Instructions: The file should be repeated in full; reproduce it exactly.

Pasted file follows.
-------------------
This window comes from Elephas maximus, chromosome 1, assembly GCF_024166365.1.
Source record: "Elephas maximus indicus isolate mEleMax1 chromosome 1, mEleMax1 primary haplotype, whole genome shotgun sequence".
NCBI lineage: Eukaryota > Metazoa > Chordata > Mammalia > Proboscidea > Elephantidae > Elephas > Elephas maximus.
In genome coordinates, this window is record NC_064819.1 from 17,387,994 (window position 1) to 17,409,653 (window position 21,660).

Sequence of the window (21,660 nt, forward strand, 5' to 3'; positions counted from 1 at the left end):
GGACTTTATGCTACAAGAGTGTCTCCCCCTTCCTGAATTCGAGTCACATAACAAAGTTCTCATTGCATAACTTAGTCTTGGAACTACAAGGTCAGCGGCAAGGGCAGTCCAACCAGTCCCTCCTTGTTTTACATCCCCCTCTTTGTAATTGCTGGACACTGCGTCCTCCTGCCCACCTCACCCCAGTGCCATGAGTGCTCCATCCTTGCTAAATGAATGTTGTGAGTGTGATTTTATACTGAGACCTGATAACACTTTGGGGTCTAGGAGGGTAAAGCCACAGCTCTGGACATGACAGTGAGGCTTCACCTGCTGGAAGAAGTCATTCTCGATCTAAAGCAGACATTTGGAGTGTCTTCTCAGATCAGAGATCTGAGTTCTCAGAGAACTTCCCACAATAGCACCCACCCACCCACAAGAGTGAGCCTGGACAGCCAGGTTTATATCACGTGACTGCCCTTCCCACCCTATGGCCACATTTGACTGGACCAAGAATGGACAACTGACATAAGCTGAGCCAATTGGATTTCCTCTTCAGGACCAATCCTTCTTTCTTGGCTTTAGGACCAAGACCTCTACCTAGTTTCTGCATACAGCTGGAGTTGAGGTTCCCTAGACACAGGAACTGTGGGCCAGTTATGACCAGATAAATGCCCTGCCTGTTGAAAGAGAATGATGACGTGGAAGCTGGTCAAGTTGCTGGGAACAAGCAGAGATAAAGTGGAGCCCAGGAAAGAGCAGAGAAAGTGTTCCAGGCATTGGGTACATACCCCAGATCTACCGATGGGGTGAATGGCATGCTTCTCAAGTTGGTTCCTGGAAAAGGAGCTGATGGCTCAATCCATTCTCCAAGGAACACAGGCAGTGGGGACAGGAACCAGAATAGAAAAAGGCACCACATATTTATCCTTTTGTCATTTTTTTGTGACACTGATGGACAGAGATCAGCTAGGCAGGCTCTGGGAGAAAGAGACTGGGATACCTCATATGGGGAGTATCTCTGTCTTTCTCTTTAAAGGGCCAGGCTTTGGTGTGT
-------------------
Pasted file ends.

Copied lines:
This window comes from Elephas maximus, chromosome 1, assembly GCF_024166365.1.
Source record: "Elephas maximus indicus isolate mEleMax1 chromosome 1, mEleMax1 primary haplotype, whole genome shotgun sequence".
NCBI lineage: Eukaryota > Metazoa > Chordata > Mammalia > Proboscidea > Elephantidae > Elephas > Elephas maximus.
In genome coordinates, this window is record NC_064819.1 from 17,387,994 (window position 1) to 17,409,653 (window position 21,660).

Sequence of the window (21,660 nt, forward strand, 5' to 3'; positions counted from 1 at the left end):
GGACTTTATGCTACAAGAGTGTCTCCCCCTTCCTGAATTCGAGTCACATAACAAAGTTCTCATTGCATAACTTAGTCTTGGAACTACAAGGTCAGCGGCAAGGGCAGTCCAACCAGTCCCTCCTTGTTTTACATCCCCCTCTTTGTAATTGCTGGACACTGCGTCCTCCTGCCCACCTCACCCCAGTGCCATGAGTGCTCCATCCTTGCTAAATGAATGTTGTGAGTGTGATTTTATACTGAGACCTGATAACACTTTGGGGTCTAGGAGGGTAAAGCCACAGCTCTGGACATGACAGTGAGGCTTCACCTGCTGGAAGAAGTCATTCTCGATCTAAAGCAGACATTTGGAGTGTCTTCTCAGATCAGAGATCTGAGTTCTCAGAGAACTTCCCACAATAGCACCCACCCACCCACAAGAGTGAGCCTGGACAGCCAGGTTTATATCACGTGACTGCCCTTCCCACCCTATGGCCACATTTGACTGGACCAAGAATGGACAACTGACATAAGCTGAGCCAATTGGATTTCCTCTTCAGGACCAATCCTTCTTTCTTGGCTTTAGGACCAAGACCTCTACCTAGTTTCTGCATACAGCTGGAGTTGAGGTTCCCTAGACACAGGAACTGTGGGCCAGTTATGACCAGATAAATGCCCTGCCTGTTGAAAGAGAATGATGACGTGGAAGCTGGTCAAGTTGCTGGGAACAAGCAGAGATAAAGTGGAGCCCAGGAAAGAGCAGAGAAAGTGTTCCAGGCATTGGGTACATACCCCAGATCTACCGATGGGGTGAATGGCATGCTTCTCAAGTTGGTTCCTGGAAAAGGAGCTGATGGCTCAATCCATTCTCCAAGGAACACAGGCAGTGGGGACAGGAACCAGAATAGAAAAAGGCACCACATATTTATCCTTTTGTCATTTTTTTGTGACACTGATGGACAGAGATCAGCTAGGCAGGCTCTGGGAGAAAGAGACTGGGATACCTCATATGGGGAGTATCTCTGTCTTTCTCTTTAAAGGGCCAGGCTTTGGTGTGT